|Integrative epigenomic mapping defines four main chromatin states in Arabidopsis.|
François Roudier,Ikhlak Ahmed,Caroline Bérard,Alexis Sarazin,Tristan Mary-Huard,Sandra Cortijo,Daniel Bouyer,Erwann Caillieux,Evelyne Duvernois-Berthet,Liza Al-Shikhley,Laurène Giraut,Barbara Després,Stéphanie Drevensek,Frédy Barneche,Sandra Dèrozier,Véronique Brunaud,Sébastien Aubourg,Arp Schnittger,Chris Bowler,Marie-Laure Martin-Magniette,Stéphane Robin,Michel Caboche,Vincent Colot
The EMBO journal
Post-translational modification of histones and DNA methylation are important components of chromatin-level control of genome activity in eukaryotes. However, principles governing the combinatorial association of chromatin marks along the genome remain poorly understood. Here, we have generated epigenomic maps for eight histone modifications (H3K4me2 and 3, H3K27me1 and 2, H3K36me3, H3K56ac, H4K20me1 and H2Bub) in the model plant Arabidopsis and we have combined these maps with others, produced under identical conditions, for H3K9me2, H3K9me3, H3K27me3 and DNA methylation. Integrative analysis indicates that these 12 chromatin marks, which collectively cover ∼90% of the genome, are present at any given position in a very limited number of combinations. Moreover, we show that the distribution of the 12 marks along the genomic sequence defines four main chromatin states, which preferentially index active genes, repressed genes, silent repeat elements and intergenic regions. Given the compact nature of the Arabidopsis genome, these four indexing states typically translate into short chromatin domains interspersed with each other. This first combinatorial view of the Arabidopsis epigenome points to simple principles of organization as in metazoans and provides a framework for further studies of chromatin-based regulatory mechanisms in plants.Full Text Article
|Nanobiolistic delivery of indicators to the living mouse retina.|
Roberto Roizenblatt,James D Weiland,Stephen Carcieri,Guanting Qiu,Matthew Behrend,Mark S Humayun,Robert H Chow
Journal of neuroscience methods
The development of a technique to load functional indicators into living neurons is an ongoing challenge in retinal neurophysiology. In a number of live-cell preparations, fluorescence-based indicators have been of particular importance for investigating ionic concentrations, protein localization, and other physiological parameters. In the present study, we demonstrate a novel technique that uses a modified gene gun to propel silver nanoparticles coated with indicators into live retinal neurons, and we highlight the advantages of using this technique to deliver these functional indicators.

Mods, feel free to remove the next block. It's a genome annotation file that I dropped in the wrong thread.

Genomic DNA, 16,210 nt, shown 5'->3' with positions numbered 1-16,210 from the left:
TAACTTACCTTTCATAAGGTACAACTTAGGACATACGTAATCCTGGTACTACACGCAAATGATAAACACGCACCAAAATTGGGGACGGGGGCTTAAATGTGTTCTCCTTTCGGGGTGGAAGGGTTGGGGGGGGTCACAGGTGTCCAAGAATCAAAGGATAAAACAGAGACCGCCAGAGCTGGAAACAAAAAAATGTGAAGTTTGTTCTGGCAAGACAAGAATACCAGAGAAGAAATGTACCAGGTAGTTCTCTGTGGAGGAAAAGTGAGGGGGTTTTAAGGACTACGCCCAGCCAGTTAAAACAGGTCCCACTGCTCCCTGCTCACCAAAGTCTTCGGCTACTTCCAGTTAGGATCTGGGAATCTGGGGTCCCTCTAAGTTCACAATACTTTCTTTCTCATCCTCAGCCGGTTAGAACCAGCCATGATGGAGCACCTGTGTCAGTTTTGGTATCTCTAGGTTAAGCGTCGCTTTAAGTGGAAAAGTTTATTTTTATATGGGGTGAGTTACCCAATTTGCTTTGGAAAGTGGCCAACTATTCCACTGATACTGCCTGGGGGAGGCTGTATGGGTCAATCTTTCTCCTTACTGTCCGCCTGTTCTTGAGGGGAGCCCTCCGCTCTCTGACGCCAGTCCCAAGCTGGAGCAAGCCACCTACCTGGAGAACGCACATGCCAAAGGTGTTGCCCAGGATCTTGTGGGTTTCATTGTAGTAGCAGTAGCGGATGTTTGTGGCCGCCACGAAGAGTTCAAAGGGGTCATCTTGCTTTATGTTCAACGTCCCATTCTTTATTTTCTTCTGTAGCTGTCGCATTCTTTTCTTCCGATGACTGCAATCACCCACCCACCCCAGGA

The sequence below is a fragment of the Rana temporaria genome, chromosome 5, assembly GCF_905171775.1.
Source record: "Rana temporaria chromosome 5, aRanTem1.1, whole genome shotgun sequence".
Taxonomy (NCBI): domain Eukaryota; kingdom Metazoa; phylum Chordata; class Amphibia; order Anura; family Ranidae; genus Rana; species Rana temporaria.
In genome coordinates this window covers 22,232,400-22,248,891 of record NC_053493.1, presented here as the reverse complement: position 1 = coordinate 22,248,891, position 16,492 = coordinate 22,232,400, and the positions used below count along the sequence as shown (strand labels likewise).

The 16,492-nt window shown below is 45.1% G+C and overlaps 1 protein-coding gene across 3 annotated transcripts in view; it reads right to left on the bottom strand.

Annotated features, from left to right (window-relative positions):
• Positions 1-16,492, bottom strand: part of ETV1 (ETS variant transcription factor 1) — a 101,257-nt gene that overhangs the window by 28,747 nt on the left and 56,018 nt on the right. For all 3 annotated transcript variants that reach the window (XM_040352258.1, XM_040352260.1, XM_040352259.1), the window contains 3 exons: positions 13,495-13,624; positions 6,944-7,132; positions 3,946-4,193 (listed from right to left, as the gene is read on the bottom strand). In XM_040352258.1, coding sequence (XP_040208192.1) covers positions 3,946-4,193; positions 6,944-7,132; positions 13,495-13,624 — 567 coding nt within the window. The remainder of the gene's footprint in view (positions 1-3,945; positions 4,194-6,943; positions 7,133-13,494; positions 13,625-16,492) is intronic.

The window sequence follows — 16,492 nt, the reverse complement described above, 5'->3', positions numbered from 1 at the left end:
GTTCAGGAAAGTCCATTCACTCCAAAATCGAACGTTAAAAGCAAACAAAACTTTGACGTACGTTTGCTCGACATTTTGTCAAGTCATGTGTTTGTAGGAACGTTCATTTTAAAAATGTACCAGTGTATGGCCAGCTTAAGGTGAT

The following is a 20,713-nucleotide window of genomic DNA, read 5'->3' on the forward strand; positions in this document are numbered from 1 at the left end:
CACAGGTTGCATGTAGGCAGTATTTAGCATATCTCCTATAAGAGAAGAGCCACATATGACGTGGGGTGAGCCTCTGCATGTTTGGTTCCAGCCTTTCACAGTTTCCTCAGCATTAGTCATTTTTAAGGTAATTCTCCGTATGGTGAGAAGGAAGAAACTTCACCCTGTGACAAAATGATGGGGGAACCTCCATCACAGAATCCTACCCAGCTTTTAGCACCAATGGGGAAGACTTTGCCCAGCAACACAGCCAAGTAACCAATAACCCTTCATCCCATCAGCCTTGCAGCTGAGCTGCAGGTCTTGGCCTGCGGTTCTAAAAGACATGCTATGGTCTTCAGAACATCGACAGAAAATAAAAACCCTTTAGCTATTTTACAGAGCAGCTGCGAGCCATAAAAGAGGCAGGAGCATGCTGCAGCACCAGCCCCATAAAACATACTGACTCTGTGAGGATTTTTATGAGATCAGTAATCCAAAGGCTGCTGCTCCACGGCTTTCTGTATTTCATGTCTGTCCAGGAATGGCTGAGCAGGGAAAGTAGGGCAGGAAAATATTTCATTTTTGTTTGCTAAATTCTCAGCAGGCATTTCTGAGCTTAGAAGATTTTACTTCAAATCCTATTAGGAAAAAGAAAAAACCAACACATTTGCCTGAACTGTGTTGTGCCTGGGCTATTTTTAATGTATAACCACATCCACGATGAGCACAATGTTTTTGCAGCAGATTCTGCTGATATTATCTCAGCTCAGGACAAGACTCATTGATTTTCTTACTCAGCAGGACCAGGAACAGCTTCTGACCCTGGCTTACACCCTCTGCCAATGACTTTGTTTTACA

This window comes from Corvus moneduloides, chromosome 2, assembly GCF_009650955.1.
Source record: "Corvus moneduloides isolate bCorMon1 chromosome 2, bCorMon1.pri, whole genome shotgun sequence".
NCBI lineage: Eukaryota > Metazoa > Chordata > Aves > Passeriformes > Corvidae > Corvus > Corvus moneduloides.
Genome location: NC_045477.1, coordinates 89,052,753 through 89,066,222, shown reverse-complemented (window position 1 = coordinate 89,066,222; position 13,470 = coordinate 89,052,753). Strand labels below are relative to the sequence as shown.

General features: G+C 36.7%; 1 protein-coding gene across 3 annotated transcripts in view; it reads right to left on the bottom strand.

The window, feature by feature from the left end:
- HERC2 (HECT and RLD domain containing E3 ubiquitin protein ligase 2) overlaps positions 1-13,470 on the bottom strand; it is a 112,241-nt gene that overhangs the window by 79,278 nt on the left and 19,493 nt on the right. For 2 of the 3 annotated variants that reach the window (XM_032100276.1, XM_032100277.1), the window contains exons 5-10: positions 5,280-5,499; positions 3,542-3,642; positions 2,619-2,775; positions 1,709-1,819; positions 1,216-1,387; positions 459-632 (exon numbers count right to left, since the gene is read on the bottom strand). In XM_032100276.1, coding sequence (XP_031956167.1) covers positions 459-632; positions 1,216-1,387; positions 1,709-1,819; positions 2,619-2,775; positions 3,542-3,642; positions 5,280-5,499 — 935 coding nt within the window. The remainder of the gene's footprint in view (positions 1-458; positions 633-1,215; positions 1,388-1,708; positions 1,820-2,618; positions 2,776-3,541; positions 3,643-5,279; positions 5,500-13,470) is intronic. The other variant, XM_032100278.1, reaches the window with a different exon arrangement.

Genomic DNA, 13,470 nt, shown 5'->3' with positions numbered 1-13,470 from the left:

|Immortalization of human uterine leiomyoma and myometrial cell lines after induction of telomerase activity: molecular and phenotypic characteristics.|
Sara A Carney,Hidetoshi Tahara,Carol D Swartz,John I Risinger,Hong He,Alicia B Moore,Joseph K Haseman,J Carl Barrett,Darlene Dixon
Laboratory investigation; a journal of technical methods and pathology
In vitro model systems for studying uterine leiomyomas are limited in that human-derived leiomyoma cells grow poorly in culture compared with normal myometrial cells and begin to senesce early, at approximately passage 10 in our studies. To our knowledge, a good in vitro human-derived cell culturing system for leiomyomas does not exist. In an attempt to fill this void, we have immortalized a uterine leiomyoma cell line by inducing telomerase activity, which allows cells to bypass their normal programmed senescence. Telomerase activity was induced by infecting the target (uterine leiomyoma and normal myometrial) cells with a retroviral vector containing hTERT, the gene for the catalytic subunit of telomerase. Subsequent analysis by RT-PCR and the telomeric repeat amplification protocol assay confirmed expression of the inserted gene and induction of telomerase activity in leiomyoma and myometrial cells. Analysis of cells for estrogen receptor-alpha and progesterone receptor proteins by Western blotting showed no change in expression of these proteins between the immortalized and parental leiomyoma and myometrial cells. Both immortalized and parental myometrial and leiomyoma cells expressed the smooth muscle-specific cytoskeletal protein alpha-actin and were negative for mutant p53 protein as evidenced by immunocytochemical staining. The immortalized leiomyoma and myometrial cells showed no anchorage-independent growth, with the exception of a small subpopulation of immortalized leiomyoma cells at a higher passage that did form two to three small colonies (per 50,000 cells) in soft agar. None of the immortalized cells were tumorigenic in nude mice. In conclusion, our data show the successful insertion of the hTERT gene into leiomyoma and myometrial cells and the immortalization of these cell lines without phenotypic alteration from the parental cell types (up to 200 population doublings). These cells should help to advance research in understanding the molecular pathways involved in the conversion of a normal myometrial cell to a leiomyoma cell and the mechanisms responsible for the growth of uterine leiomyomas. Answers to these questions will undoubtedly lead to the development of more effective treatment and intervention regimens for clinical cases of uterine leiomyoma.